UNION, NJ — The Rev. Russell Charles Block, a 90-year-old resident of Union County, was recognized on Thursday, Nov. 12, with a township of Union proclamation recognizing his contributions to the community’s social progress during the civil rights era. That social progress earned the township the National Civic League’s All-America City award in 1977.
“I was the associate pastor of the Connecticut Farms Presbyterian Church in Union for eight years, from 1965 to 1973, which was the height of the civil rights era,” Block said on Friday, Nov. 13. “That was a very turbulent time in our country, following the marches in Washington and Selma. The Union Council of Congregations was formed between myself, the Rev. Nancy Forsberg, who was at United Church of Christ, and the Rev. Elmer Williams, who was the then pastor of the First Baptist Church of Vauxhall.”
Forsberg later became the pastor of the United Church of Christ in Union in 1967, where she served until her retirement in 2000; she died on April 8, 2008. Williams, who died in 1990, became the pastor of Sixth Mount Zion Missionary Baptist Church in Pittsburgh in June 1968.
“In 1967, there were riots in Newark, Plainfield and other areas. There was a lot of trouble in the area,” Block continued. “Many other towns around the country expressed black outrage at racial injustice, mirrored in our time by the Black Lives Matter movement. But Union remained peaceful during that time, because the congregations were all helping each other keep the peace and increase understanding between them. Some things have changed, but underlying racism remains in many forms and degrees, unfortunately.”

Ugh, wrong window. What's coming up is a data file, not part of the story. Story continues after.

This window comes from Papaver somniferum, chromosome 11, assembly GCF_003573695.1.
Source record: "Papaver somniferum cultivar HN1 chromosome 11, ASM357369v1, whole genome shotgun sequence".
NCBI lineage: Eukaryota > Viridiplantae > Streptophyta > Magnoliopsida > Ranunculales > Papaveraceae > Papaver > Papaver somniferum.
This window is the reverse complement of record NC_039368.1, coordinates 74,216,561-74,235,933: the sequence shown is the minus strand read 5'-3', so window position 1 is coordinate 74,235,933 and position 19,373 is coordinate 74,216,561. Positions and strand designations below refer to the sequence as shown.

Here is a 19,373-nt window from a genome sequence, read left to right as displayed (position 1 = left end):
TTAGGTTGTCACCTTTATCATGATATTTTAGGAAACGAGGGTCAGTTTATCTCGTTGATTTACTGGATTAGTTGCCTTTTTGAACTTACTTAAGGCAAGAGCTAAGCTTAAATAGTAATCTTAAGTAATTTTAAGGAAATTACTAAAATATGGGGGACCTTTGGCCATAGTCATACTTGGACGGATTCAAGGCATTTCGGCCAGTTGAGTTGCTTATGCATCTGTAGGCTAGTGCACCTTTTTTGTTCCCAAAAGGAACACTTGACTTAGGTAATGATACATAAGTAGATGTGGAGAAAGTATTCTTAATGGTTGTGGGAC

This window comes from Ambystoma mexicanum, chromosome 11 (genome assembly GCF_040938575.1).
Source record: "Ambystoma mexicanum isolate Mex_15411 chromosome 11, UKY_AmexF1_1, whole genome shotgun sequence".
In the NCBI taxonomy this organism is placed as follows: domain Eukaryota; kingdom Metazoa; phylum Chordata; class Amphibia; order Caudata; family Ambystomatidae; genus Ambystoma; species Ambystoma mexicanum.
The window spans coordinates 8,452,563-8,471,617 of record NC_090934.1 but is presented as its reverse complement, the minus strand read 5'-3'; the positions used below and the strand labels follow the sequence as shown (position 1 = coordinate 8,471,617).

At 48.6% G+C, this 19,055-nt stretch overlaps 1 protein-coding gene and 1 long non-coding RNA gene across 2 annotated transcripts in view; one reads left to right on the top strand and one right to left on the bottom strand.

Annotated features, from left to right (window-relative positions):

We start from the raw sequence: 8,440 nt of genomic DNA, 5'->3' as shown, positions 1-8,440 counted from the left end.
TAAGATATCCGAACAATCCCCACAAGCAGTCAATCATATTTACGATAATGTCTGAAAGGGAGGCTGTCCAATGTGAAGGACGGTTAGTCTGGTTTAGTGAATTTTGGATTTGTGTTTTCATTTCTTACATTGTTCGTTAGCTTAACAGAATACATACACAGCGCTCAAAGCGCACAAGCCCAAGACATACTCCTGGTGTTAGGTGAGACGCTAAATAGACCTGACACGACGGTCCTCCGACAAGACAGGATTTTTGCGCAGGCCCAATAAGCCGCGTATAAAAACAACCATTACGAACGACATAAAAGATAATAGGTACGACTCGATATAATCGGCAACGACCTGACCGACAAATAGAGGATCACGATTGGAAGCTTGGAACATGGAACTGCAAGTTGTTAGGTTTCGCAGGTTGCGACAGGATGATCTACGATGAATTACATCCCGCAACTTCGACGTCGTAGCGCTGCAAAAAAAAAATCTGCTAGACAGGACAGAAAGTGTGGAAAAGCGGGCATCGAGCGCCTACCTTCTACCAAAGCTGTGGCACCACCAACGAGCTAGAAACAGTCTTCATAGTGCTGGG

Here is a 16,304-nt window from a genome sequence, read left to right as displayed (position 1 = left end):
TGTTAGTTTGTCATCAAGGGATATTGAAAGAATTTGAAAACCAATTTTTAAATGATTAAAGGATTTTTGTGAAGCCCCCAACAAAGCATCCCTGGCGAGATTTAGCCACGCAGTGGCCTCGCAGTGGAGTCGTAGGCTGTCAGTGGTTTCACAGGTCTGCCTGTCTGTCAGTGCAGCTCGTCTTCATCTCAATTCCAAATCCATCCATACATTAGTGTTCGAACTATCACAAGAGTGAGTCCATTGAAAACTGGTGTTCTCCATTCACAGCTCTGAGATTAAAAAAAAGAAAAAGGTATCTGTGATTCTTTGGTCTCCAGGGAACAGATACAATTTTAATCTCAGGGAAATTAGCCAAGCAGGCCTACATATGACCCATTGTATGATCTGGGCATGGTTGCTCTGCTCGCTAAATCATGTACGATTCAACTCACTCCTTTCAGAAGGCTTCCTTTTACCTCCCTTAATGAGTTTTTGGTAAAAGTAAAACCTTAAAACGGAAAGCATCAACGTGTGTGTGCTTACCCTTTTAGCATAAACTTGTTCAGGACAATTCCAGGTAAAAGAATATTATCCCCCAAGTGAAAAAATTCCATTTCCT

Nancy Block, the reverend’s wife, agreed that it was a very turbulent period.
“Supporting integration in those days was very unpopular with many white people, bringing racism and tension,” said Nancy Block. “But Union Township remained peaceful, thanks in great measure to the coming together of the houses of worship represented in the Union Council of Congregations, which my husband spearheaded along with the Rev. Nancy Forsberg of the United Church of Christ, the Rev. Elmer Williams of the First Baptist Church of Vauxhall and other people of goodwill.
“Progress was made in interracial and interfaith community relations and services over the eight years we lived in Union, and this was recognized in 1977, when the National Civic League awarded Union Township the designation of All-America City. The league may have had a different title then but is still very active in presenting these awards.”
The reverend had other items on his ministry’s agenda in those days, as well.
“Another prime focus of my ministry was my long-term service on the board of the Elizabethport Presbyterian Center, of which I was president for nearly 40 years,” said the Rev. Block. “That institution, founded in 1965 and originally led by the Rev. Joseph Garlic, kept the peace there in 1967 and was the source of change which transformed the ‘Port’ from a dismal and dangerous place to an attractive, healthy neighborhood.”
The Rev. Block never wavered in his support for integration.
“We were also involved in the implementation of the anti-poverty program called Head Start preschool programs,” he said.